See also.

Hypertext Wants To Be Free

From an article a couple weeks back, on anniversaries and Resurrected Landmarks, by Eric Meyer. Boldface mine.

It was just last week, at the end of April, that CERN announced the rebirth of The Very First URL, in all its responsive and completely presentable glory. If you hit the root level of the server, you get some wonderful information about the Web’s infancy and the extraordinary thing CERN did in releasing it, unencumbered by patent or licensing restrictions, into the world, twenty years ago.

That’s not at all minor point. I don’t believe it overstates the case to say that if CERN hadn’t made the web free and open to all, it wouldn’t have taken over the net. Like previous attempts at hypertext and similar information systems, it would have languished in a niche and eventually withered away. There were other things that had to happen for the web to really take off, but none of them would have mattered without this one simple, foundational decision.

I would go even further and argue that this act infused the web, defining the culture that was built on top of it. Because the medium was free and open, as was often the case in academic and hacker circles before it, the aesthetic of sharing freely became central to the web community. The dynamic of using ideas and resources freely shared by others, and then freely sharing your own resources and ideas in return, was strongly encouraged by the open nature of the web. It was an implicit encouragement, but no less strong for that. As always, the environment shapes those who live within it. . . .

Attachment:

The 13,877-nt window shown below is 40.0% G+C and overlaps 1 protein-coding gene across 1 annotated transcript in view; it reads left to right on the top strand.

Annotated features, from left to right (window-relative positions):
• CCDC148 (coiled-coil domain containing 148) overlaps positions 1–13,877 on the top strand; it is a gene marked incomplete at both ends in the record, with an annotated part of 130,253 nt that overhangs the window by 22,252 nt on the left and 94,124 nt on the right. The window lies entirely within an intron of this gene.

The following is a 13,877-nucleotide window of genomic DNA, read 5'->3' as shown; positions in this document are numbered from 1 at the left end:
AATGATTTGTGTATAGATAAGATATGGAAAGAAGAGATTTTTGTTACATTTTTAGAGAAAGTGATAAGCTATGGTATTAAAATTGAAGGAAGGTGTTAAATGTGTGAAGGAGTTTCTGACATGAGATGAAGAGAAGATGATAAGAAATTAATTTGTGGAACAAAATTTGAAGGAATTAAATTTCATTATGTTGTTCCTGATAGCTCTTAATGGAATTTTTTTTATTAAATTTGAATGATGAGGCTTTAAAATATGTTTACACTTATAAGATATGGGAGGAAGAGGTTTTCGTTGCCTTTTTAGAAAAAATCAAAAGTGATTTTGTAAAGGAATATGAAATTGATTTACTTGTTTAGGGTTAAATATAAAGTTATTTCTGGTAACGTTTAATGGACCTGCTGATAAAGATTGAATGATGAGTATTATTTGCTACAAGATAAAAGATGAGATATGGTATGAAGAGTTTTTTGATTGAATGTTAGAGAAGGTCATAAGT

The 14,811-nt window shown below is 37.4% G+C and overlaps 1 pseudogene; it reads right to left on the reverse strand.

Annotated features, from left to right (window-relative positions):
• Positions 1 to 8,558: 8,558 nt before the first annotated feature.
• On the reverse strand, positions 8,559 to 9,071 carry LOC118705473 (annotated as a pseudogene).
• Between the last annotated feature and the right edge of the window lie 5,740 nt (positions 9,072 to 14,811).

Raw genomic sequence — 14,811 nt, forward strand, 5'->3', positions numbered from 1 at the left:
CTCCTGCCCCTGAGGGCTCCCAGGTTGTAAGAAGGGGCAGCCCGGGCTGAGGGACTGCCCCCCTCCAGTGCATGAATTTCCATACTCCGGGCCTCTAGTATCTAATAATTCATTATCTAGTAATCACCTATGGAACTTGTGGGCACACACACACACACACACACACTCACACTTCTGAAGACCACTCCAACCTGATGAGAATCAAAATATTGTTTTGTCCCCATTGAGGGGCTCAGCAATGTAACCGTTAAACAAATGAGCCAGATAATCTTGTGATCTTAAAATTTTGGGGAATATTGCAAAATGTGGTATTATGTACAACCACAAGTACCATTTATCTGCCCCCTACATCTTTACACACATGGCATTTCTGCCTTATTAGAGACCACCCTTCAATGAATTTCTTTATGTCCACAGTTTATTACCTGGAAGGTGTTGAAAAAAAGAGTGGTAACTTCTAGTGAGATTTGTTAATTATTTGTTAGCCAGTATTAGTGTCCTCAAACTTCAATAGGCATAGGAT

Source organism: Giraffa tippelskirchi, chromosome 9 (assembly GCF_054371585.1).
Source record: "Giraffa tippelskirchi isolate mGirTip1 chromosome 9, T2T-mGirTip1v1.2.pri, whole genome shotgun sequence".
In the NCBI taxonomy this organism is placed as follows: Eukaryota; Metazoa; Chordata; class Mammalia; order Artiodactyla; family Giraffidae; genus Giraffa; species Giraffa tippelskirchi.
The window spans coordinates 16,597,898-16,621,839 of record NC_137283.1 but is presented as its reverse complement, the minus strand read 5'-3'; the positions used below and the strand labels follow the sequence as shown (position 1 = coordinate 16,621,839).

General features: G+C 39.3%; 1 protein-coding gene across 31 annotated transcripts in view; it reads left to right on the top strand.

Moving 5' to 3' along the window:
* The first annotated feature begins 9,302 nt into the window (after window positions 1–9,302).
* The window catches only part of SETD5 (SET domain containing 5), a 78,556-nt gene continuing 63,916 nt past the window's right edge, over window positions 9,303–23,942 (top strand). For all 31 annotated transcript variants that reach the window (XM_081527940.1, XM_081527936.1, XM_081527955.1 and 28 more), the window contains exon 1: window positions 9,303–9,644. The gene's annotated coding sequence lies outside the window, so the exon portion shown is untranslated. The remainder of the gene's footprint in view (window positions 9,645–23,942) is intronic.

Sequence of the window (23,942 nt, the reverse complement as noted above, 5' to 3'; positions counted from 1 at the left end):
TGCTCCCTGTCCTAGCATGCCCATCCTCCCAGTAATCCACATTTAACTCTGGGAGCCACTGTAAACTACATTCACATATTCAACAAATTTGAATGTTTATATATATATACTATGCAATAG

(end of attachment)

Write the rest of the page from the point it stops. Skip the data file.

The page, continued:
–Eric Meyer, Resurrected Landmarks
meyerweb.com (May 8, 2013)

It’s worth noting that as hypertext technologies go, the web stack (HTTP, HTML 1) wasn’t the most sophisticated implementation; in many ways it still isn’t. But it was operational, and available, and learnable, and it was free and open. And that has made all the difference between science-fiction dreams and a fundamental, transformational shift within world culture, society and learning.

In other news, thanks to Eric for reminding me to wish a very happy belated 10th anniversary to CSS Zen Garden.


From Jono at Mozilla Labs, Lovebird is ready for beta testing:

I wrote a Thunderbird add-on to make the email interface I’ve always wanted — one that helps me remember to stay in touch with people I really care about, instead of always distracting me with the newest incoming trivia.